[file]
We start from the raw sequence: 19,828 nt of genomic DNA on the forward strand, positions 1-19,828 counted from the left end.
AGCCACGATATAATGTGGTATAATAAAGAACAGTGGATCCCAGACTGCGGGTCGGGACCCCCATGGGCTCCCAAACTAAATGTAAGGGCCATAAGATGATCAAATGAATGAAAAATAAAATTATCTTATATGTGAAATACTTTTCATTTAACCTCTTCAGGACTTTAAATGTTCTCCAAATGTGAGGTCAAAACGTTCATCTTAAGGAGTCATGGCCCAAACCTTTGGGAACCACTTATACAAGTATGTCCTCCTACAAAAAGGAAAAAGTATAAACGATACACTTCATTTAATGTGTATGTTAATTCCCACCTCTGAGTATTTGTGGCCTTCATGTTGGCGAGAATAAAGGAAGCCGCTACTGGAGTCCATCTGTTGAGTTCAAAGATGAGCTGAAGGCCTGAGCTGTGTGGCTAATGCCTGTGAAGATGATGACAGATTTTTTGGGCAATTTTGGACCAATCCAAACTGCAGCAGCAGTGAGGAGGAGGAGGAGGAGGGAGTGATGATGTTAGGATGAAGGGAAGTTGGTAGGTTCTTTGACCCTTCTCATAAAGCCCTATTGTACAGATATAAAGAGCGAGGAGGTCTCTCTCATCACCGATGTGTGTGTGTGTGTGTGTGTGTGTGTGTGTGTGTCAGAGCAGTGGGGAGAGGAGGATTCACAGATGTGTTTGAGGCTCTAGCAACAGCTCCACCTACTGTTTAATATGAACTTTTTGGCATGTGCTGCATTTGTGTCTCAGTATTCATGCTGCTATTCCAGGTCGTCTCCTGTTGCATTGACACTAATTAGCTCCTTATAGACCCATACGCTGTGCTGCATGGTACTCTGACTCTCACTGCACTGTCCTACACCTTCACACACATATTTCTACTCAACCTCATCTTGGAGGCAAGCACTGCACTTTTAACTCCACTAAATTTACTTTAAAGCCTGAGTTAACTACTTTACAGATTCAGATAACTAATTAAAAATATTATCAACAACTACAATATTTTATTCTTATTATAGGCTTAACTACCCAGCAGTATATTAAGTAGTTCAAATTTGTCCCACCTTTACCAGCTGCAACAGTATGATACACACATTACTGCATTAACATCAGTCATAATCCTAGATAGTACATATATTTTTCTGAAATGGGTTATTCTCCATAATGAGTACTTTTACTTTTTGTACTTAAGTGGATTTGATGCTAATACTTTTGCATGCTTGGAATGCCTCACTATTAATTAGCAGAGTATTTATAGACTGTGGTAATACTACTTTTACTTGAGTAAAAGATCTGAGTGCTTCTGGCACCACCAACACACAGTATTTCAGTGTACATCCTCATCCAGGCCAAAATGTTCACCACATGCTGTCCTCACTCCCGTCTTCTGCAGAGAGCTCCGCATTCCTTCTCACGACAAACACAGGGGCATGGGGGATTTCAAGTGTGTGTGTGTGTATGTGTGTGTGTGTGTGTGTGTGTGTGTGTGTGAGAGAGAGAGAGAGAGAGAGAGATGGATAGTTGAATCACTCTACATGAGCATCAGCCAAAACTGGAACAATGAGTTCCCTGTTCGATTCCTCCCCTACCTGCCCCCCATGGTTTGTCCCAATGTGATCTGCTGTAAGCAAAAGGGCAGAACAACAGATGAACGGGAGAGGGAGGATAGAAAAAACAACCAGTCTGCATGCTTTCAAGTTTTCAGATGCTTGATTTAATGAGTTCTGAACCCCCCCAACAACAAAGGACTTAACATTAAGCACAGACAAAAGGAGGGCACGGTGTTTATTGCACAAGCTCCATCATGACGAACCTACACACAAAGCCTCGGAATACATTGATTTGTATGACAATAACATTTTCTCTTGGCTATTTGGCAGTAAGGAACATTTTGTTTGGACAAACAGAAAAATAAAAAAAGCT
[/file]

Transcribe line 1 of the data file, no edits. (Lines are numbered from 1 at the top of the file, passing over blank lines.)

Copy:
We start from the raw sequence: 19,828 nt of genomic DNA on the forward strand, positions 1-19,828 counted from the left end.